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  • Unit testing is done using JUnit 5 and Mockito is used for mocking calls to Domino. The versions currently in use can be found in the main pom.xml.
  • Postman and Newman are used for integration testing.
  • PMD is used to check the quality of generated code. Results are put in PMD Results report.
  • Spot Bugs is used to generate bug reports. The result is in the Spot Bugs Report.
  • CheckStyle with the Google ruleset is used to generate style reports and the Google ruleset. Results are put in CheckStyle (TODO: ADD LINK) report.
  • Copy Paste Detection (CPD), part of PMD, is used to detect duplicate code. Results are put in CPD Result reports.

JUnit 5

JUnit 5 uses the org.junit.jupiter.api packages. Tests are annotated (as usual) with @Test. @DisplayName can be used to give a nice display name for test results. However, in Eclipse, this means double-clicking throws an error because it tries to find a method with that name (which obviously doesn’t exist). After the error it just loads the full class. Considering that there are not a large number of tests in each test class, this isn’t a problem and ensures a cleaner description in results pages.

Bootstrapping tests

To setup a test, define your class level variables on top without initializing them. External classes, not subject to a test can be annotated using @Mock and @Rule.

Use the @BeforeEach and @AfterEach to initialize your variables. There is also the option of using static @BeforeAll and @AfterAll. However, we try to avoid these.

Pick your method names, so the @BeforeEach method is sorted first.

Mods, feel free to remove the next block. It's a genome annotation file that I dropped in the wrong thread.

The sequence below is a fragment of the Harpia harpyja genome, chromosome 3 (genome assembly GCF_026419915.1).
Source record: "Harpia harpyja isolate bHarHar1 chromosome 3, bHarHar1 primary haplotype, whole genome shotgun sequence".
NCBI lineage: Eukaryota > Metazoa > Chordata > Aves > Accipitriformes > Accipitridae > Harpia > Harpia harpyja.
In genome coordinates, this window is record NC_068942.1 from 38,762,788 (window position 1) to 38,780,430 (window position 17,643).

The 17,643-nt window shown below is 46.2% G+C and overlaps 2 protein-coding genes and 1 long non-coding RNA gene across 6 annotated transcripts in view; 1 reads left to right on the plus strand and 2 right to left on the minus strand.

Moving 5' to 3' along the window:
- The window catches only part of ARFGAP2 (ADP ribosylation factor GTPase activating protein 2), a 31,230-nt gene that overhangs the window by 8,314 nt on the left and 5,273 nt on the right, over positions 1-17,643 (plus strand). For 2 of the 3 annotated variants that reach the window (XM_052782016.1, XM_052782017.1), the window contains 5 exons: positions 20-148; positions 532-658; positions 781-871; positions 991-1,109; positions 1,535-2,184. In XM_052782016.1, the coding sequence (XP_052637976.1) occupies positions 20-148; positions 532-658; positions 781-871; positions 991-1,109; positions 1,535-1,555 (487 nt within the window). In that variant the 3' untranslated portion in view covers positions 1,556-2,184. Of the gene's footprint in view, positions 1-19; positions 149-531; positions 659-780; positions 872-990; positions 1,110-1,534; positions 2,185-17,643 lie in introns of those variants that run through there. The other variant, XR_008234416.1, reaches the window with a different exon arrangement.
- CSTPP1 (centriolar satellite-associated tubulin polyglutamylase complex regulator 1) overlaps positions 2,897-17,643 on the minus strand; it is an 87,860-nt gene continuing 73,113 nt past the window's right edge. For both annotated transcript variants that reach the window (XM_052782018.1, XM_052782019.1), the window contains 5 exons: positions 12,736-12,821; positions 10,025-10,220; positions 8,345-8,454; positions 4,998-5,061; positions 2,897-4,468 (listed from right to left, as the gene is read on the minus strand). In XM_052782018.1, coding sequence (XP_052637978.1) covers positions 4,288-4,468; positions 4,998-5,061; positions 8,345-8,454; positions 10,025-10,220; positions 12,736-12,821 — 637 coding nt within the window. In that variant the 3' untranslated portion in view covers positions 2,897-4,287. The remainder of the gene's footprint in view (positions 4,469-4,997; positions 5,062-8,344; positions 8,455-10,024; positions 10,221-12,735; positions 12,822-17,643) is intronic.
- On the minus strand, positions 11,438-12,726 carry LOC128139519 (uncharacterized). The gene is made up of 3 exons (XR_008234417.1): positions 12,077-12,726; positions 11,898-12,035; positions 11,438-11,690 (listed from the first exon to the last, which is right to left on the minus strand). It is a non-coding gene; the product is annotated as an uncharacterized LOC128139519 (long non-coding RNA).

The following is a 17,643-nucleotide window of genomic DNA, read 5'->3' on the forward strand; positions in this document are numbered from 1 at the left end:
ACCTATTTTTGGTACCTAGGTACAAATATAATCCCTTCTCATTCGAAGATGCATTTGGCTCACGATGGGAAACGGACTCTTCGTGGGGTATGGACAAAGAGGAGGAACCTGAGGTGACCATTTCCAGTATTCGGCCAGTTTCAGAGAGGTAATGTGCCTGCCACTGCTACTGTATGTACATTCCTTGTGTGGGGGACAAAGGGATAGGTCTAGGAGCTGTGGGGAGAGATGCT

Test annotations

We use Annotations to define the intended test use. Our annotations include the Vertx extension (see Vertx Tests below). We use:

  • @UnitTest - a test that runs during the mvn test cycle, including in the CI/CD environment.
  • @IntegrationTest - a test that runs during the mvn validate cycle (might need a Domino backend).
  • @PerformanceTest - a test that needs manual launch and a Domino backend.

Make sure you check out the example with important details.

Assertions should use the org.junit.jupiter.api.Assertions static methods, e.g. org.junit.jupiter.api.Assertions.assertEquals. If imports of org.junit.Assert static methods are accidentally selected, the code will still run.

Vert.x tests

For access to the Vertx runtime from tests, JUnit 5 is extensible and there is a Vertx extension. Annotate the class with @ExtendWith(VertxExtension.class) and add the parameter Vertx vertx to your test classes, e.g.

public class VertxTests {

    @DisplayName("A Vertx Test")
    void testSuccess() throws Exception {
    JsonObject doc = KeepUtils.getJsonFromResource("/testdata/A_Json_Object.json");
	when(mockDoc.getItemValueString(anyString())).then(invocation -> doc.getString(invocation.getArgument(0)));
    final JsonObject requestParams = new JsonObject();
    MyVertxHandler request = new MyVertxHandler(requestParams, vertx);
    // do something


Testing Vertx routes

Accessing the Vertx instance is just one scenario. But if you’re setting up a verticle, the tests need to wait for the verticle to run. This is done by passing VertxTestContext parameter into the bootstrapping and the tests. This allows checking for completions, successes and failures of handlers.

You can then use VertxTestContext.failNow(String) and VertxTestContext.completeNow() to tear down the test context for failure or success of a test.

VertxTestContext.completing() creates a handler that failNow() and completeNow() can use and this can be passed as an additional parameter into an HttpServer’s listen method like this:

	    .listen(thePort, testContext.completing());

Testing full Vertx responses

A recent addition to Vertx’s JUnit 5 testing is the ability to create an HTTP request against a Vertx HttpServer and validate the response. This can be useful for testing bad responses, invalid methods or simple results. It doesn’t really allow creating more specific tests of the response content though, so unless you know exactly what you’re getting back, it doesn’t really work. It also doesn’t allow time for messages being passed around the EventBus though. It will automatically handle completing or failing the testContext. Here is a simple bad request test:

  void testBadRequest() throws KeepExceptionMissingParameters {
    JsonObject body = new JsonObject();
    testRequest(client, HttpMethod.POST, "/auth")